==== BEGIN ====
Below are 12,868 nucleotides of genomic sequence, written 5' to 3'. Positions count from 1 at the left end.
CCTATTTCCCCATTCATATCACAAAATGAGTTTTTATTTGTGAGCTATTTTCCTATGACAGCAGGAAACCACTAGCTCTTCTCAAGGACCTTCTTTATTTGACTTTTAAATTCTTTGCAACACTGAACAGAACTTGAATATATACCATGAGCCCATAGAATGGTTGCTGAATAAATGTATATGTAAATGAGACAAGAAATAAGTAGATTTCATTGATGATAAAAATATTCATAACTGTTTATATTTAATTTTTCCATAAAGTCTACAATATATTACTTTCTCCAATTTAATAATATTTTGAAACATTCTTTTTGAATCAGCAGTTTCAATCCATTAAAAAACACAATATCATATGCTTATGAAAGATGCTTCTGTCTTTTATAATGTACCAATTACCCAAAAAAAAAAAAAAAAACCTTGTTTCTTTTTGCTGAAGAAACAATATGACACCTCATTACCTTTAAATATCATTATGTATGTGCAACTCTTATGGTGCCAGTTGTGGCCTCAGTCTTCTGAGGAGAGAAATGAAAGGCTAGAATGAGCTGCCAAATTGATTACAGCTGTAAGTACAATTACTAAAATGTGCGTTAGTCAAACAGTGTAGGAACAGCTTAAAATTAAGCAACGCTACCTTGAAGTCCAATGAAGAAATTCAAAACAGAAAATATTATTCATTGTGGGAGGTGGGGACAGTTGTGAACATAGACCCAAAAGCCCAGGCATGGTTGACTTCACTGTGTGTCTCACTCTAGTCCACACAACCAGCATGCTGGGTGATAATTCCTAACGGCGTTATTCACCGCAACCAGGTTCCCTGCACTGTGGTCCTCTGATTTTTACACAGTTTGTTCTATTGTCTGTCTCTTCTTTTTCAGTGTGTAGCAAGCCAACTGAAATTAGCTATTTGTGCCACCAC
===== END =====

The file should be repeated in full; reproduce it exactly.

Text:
Below are 12,868 nucleotides of genomic sequence, written 5' to 3'. Positions count from 1 at the left end.
CCTATTTCCCCATTCATATCACAAAATGAGTTTTTATTTGTGAGCTATTTTCCTATGACAGCAGGAAACCACTAGCTCTTCTCAAGGACCTTCTTTATTTGACTTTTAAATTCTTTGCAACACTGAACAGAACTTGAATATATACCATGAGCCCATAGAATGGTTGCTGAATAAATGTATATGTAAATGAGACAAGAAATAAGTAGATTTCATTGATGATAAAAATATTCATAACTGTTTATATTTAATTTTTCCATAAAGTCTACAATATATTACTTTCTCCAATTTAATAATATTTTGAAACATTCTTTTTGAATCAGCAGTTTCAATCCATTAAAAAACACAATATCATATGCTTATGAAAGATGCTTCTGTCTTTTATAATGTACCAATTACCCAAAAAAAAAAAAAAAAACCTTGTTTCTTTTTGCTGAAGAAACAATATGACACCTCATTACCTTTAAATATCATTATGTATGTGCAACTCTTATGGTGCCAGTTGTGGCCTCAGTCTTCTGAGGAGAGAAATGAAAGGCTAGAATGAGCTGCCAAATTGATTACAGCTGTAAGTACAATTACTAAAATGTGCGTTAGTCAAACAGTGTAGGAACAGCTTAAAATTAAGCAACGCTACCTTGAAGTCCAATGAAGAAATTCAAAACAGAAAATATTATTCATTGTGGGAGGTGGGGACAGTTGTGAACATAGACCCAAAAGCCCAGGCATGGTTGACTTCACTGTGTGTCTCACTCTAGTCCACACAACCAGCATGCTGGGTGATAATTCCTAACGGCGTTATTCACCGCAACCAGGTTCCCTGCACTGTGGTCCTCTGATTTTTACACAGTTTGTTCTATTGTCTGTCTCTTCTTTTTCAGTGTGTAGCAAGCCAACTGAAATTAGCTATTTGTGCCACCAC